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NCJ Number: 230408 Add to Shopping cart Find in a Library
Title: Storylines of Physical and Sexual Assault in Urban Nightlife: The Impact of Individual Disposition and Social Context
Author(s): Philip R. Kavanaugh
Date Published: January 2010
Page Count: 272
Sponsoring Agency: National Institute of Justice (NIJ)
Washington, DC 20531
National Institute of Justice/NCJRS
Rockville, MD 20849
NCJRS Photocopy Services
Rockville, MD 20849-6000
Grant Number: 2008-IJ-CX-0004
Sale Source: National Institute of Justice/NCJRS
Box 6000
Rockville, MD 20849
United States of America

NCJRS Photocopy Services
Box 6000
Rockville, MD 20849-6000
United States of America
Document: PDF
Type: Report (Study/Research)
Format: Dissertation/Thesis
Language: English
Country: United States of America
Annotation: Using storylines as an analytical framework, this study tested a hypothesis regarding factors in physical and sexual assaults that occur in urban nightlife venues (i.e., bars and nightclubs).
Abstract: The study hypothesizes that outcomes such as physical and sexual assault in urban nightlife venues depend on three factors: a certain individual disposition that includes static personality characteristics influenced by one's background, as well as more transient characteristics such as emotional state and role identity; a social context or spatial location that is either conducive to or an impediment to criminal outcomes; and a confrontation or situation that arises in which an individual makes certain behavioral choices. Depending on the confluence of these three factors, the hypothesis proposes that some individuals will engage in crime, some will become victims, and other will either experience noncriminal outcomes or walk away from potentially dangerous situations. Empirical support for this thesis used multi-method ethnographic data to construct storylines about respondent experiences with physical and sexual assault, identity profiles that identify key dispositional or background facts, and contextual profiles that detail the organization and atmosphere of the social spaces in which their criminal and victimization experiences occurred. According to Agnew (2006), "storylines" refer to key events or conditions that increase the likelihood that certain individuals will engage in crime. This dissertation is a secondary analysis of a previous ethnographic study in which the current author served as the primary research assistant/co-investigator. The study used interview data to construct storylines of respondent’s experiences with physical and sexual assault (both offending and victimization), and to construct identity profiles of 51 respondents in operationalizing key individual-level or "dispositional" variables that contributed to offending or victimization outcomes. 8 tables, 2 figures, and approximately 320 references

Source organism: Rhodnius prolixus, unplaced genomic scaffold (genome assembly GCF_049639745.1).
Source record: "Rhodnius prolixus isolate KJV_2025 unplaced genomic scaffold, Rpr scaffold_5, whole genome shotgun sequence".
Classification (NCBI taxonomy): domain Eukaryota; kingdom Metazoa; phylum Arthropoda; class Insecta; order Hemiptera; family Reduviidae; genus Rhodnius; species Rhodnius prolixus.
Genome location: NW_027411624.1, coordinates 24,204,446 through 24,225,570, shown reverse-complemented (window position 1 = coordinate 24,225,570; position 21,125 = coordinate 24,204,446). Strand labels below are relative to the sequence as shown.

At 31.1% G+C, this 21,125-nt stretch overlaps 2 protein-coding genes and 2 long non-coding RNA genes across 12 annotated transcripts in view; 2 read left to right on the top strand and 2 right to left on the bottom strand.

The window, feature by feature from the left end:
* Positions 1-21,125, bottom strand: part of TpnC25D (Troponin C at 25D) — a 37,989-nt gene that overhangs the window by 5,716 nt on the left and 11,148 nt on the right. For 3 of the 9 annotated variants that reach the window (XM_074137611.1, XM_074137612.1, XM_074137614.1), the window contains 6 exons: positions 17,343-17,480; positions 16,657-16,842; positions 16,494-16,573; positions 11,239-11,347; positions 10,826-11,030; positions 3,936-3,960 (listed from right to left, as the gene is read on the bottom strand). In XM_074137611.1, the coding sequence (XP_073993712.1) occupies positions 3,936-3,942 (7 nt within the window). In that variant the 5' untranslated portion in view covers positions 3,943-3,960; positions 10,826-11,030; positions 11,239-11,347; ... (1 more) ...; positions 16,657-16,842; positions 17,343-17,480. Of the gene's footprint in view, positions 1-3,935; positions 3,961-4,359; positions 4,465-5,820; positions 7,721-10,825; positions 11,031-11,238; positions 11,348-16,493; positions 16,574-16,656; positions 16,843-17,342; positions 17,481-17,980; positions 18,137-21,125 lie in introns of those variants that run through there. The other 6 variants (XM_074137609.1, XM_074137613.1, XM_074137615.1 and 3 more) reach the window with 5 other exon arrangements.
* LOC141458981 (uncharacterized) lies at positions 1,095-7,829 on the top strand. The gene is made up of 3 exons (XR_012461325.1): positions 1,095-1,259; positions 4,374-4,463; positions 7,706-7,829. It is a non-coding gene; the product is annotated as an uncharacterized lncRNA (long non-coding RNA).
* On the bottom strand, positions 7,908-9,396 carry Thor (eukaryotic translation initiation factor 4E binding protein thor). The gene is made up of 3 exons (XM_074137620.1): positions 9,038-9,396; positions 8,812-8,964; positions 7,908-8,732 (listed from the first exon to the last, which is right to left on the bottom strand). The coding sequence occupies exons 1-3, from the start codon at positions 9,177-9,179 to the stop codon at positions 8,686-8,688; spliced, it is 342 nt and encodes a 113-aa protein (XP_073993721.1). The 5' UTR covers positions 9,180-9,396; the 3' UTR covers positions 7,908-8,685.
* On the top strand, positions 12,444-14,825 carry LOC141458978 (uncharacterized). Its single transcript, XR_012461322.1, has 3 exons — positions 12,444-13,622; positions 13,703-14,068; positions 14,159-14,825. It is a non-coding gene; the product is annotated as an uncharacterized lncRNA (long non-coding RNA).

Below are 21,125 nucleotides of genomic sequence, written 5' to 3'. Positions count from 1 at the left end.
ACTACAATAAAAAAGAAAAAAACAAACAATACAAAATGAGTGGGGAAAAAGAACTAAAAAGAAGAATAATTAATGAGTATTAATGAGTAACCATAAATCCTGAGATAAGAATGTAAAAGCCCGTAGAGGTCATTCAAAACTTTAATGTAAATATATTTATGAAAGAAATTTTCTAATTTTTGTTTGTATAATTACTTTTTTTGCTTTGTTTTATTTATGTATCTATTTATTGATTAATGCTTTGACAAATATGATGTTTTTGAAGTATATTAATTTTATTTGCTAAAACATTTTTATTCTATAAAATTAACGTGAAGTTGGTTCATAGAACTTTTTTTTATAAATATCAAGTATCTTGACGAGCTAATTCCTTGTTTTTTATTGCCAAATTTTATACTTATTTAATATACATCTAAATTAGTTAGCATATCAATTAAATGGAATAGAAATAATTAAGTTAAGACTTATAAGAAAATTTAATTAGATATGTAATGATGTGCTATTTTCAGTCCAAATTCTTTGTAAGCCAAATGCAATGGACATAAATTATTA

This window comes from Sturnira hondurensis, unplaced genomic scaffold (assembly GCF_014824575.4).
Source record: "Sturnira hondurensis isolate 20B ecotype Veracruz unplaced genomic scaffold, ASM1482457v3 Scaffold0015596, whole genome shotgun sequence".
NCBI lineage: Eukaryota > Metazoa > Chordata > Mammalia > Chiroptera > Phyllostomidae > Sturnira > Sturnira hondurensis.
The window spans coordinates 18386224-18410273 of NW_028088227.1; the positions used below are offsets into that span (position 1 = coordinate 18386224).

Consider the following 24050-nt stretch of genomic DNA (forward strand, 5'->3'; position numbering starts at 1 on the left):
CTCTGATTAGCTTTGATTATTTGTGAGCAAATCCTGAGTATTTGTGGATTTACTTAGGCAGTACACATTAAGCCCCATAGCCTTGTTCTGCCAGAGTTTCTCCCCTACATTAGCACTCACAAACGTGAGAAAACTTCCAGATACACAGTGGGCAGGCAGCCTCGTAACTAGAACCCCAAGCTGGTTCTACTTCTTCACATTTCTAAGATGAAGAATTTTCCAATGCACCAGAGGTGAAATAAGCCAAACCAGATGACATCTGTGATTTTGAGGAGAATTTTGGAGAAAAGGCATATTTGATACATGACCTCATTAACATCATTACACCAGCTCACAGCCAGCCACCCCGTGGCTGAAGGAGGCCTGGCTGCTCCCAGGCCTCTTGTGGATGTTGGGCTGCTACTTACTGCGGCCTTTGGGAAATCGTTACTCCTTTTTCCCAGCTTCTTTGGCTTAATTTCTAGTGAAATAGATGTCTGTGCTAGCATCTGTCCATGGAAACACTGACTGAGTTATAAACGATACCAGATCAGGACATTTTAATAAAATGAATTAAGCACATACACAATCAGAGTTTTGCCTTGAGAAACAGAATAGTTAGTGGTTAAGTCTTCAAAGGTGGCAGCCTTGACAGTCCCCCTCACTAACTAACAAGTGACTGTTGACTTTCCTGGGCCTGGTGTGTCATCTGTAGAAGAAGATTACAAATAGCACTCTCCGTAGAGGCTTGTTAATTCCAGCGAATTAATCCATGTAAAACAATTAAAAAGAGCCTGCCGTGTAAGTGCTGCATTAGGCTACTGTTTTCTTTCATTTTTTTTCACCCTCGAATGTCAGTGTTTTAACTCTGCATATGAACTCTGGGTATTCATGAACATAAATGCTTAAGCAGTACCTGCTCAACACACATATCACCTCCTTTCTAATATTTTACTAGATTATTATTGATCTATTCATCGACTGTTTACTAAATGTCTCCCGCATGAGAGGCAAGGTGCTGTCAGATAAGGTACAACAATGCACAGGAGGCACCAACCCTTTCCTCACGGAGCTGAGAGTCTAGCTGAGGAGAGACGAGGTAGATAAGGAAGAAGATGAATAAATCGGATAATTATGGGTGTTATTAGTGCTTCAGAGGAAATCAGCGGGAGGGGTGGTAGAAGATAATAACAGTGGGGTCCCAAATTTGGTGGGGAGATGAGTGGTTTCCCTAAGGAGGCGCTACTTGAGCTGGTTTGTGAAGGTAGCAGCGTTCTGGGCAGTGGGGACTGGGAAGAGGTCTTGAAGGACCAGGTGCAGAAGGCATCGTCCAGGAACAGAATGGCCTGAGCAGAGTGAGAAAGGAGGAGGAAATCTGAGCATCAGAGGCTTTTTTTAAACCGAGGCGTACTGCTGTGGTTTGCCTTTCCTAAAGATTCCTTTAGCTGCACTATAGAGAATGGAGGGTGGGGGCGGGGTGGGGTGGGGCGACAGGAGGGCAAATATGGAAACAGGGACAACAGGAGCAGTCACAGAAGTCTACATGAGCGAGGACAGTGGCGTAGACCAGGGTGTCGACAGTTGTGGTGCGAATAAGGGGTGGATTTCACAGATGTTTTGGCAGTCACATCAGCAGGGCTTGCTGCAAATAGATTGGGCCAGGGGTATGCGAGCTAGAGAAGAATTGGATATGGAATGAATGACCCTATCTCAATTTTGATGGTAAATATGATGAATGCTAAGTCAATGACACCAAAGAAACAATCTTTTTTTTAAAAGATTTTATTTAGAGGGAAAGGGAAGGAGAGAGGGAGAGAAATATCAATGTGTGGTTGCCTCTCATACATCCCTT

Main Term(s): Criminology
Index Term(s): Aggravated assault; Crime causes theory; Environmental influences; NIJ final report; Sexual assault; Sexual assault victims; Social conditions
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